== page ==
At first it seemed a kind of utopia, a crazy idea, taking the oval ball to the middle of nowhere, in isolated villages in the tough wilds of Madagascar. But from the first throw on that red soil, while the passionate Terres en Mélées volunteers explained the universally recognised values of rugby, to today, much progress has been made The numbers speak for themselves, they reveal an indisputable success:
537 children, between 7 and 18 years old, have regularly attended classes in schools;; 90 players, both male and female, from 7 to 18 years old have taken part in weekly rugby competitions; the RUGBY ACADEMY IHOROMBE has taken part in 7 regional tournaments and 4 tournaments of the junior national rugby championship.
Tozzi Green has been supporting Terres en Mélées since 2015 to promote and establish solidarity through Rugby in the Ihorombe region. In 2017 the RUGBY ACADEMY IHOROMBE was founded, with the aim of allowing the young people of the region to grow up with the values of rugby and to travel across the country to take part in competitions.
Since 2018 the initiative promoted by Tozzi Green Madagascar and Terres en Mélées has counted on the support of an important partner, the French company MANE.
A solid partnership then, that is committed for the next three years to promoting the sport, the construction of an educational programme aimed at diversity of culture, gender equality, environmental education and protection, and international cooperation.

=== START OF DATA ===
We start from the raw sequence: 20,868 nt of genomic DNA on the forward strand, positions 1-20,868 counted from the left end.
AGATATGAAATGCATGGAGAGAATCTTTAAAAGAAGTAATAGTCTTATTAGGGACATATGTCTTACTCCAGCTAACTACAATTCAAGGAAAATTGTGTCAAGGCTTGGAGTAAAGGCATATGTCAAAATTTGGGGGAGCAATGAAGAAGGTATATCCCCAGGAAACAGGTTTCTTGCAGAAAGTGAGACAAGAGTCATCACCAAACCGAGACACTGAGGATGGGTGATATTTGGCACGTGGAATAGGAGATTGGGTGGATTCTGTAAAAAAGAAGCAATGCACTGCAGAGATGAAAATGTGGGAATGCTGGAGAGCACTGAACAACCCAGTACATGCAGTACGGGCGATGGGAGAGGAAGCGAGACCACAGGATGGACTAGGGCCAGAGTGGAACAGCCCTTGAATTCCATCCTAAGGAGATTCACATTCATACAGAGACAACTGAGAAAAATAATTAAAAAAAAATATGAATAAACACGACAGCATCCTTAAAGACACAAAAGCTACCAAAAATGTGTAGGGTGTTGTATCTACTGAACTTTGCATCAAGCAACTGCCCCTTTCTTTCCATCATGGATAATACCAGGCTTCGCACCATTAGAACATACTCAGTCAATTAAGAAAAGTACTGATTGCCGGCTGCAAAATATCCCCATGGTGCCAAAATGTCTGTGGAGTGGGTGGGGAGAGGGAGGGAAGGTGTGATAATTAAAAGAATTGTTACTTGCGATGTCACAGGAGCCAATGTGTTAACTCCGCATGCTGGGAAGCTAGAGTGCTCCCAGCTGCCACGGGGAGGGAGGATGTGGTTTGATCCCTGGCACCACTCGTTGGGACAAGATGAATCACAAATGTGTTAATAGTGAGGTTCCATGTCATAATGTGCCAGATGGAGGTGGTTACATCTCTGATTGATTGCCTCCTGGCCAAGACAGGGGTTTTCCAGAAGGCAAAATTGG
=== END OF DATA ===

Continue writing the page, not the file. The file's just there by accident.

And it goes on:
This project is challenging and full of important milestones, ongoing proof that rugby is the ideal choice for promoting physical and emotional well-being, socialisation and emancipation. The partnership between Tozzi Green Madagascar and Terres en Mélées has achieved these important goals:
The Terres en Mélées educator, Olivia, arrived. She is now based in Satrokala to coordinate the project and lead educational activities with the local young people.
The RUGBY ACADEMY IHOROMBE took part in the first junior national rugby championship.
The RUGBY ACADEMY IHOROMBE qualified for the finals of the junior national rugby championship in Tane and the Satrokala girls’ team was among the finalists.
Twenty French young players were in Madagascar for the RAID FADA cultural, sporting and solidarity exchange program (a project that Terres en Mélées established in 2015) with the support of Mane and Tozzi Green Madagascar.
Inauguration of the Satrokala rugby pitch on the initiative of Tozzi Green Madgascar, an event sponsored by the Minister of Youth and Sports and in the presence of local authorities and journalists. The Satrokala pitch is the first rugby pitch in the province. Thanks to the cutting-edge skills and techniques of Tozzi Green this field has equipped the RUGBY ACADEMY IHOROMBE with a safe space suitable for holding official competitions. Today the pitch is a meeting place, a vital and healthy space for young people to grow and get to know each other.
The RUGBY ACADEMY IHOROMBE won the regional tournament in Tuléar and qualified for the national finals in Tana.
The RUGBY ACADEMY IHOROMBE participated in the finals of the junior national rugby championship in Tana and the Satrokala girls’ team achieved the fourth place.